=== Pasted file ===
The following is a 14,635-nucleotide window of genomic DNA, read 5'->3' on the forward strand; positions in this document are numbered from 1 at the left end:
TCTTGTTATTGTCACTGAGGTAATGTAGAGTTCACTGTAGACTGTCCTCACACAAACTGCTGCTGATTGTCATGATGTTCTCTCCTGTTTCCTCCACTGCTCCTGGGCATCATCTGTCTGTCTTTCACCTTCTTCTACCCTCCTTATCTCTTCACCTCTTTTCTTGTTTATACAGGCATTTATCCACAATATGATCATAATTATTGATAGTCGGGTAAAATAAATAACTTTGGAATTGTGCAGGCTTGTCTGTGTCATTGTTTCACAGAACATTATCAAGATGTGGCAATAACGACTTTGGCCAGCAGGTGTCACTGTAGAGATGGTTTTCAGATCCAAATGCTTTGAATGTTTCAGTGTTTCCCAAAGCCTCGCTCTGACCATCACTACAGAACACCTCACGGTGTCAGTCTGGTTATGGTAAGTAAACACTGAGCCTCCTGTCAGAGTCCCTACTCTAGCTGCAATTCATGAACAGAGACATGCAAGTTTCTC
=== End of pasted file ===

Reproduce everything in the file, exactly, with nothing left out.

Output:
The following is a 14,635-nucleotide window of genomic DNA, read 5'->3' on the forward strand; positions in this document are numbered from 1 at the left end:
TCTTGTTATTGTCACTGAGGTAATGTAGAGTTCACTGTAGACTGTCCTCACACAAACTGCTGCTGATTGTCATGATGTTCTCTCCTGTTTCCTCCACTGCTCCTGGGCATCATCTGTCTGTCTTTCACCTTCTTCTACCCTCCTTATCTCTTCACCTCTTTTCTTGTTTATACAGGCATTTATCCACAATATGATCATAATTATTGATAGTCGGGTAAAATAAATAACTTTGGAATTGTGCAGGCTTGTCTGTGTCATTGTTTCACAGAACATTATCAAGATGTGGCAATAACGACTTTGGCCAGCAGGTGTCACTGTAGAGATGGTTTTCAGATCCAAATGCTTTGAATGTTTCAGTGTTTCCCAAAGCCTCGCTCTGACCATCACTACAGAACACCTCACGGTGTCAGTCTGGTTATGGTAAGTAAACACTGAGCCTCCTGTCAGAGTCCCTACTCTAGCTGCAATTCATGAACAGAGACATGCAAGTTTCTC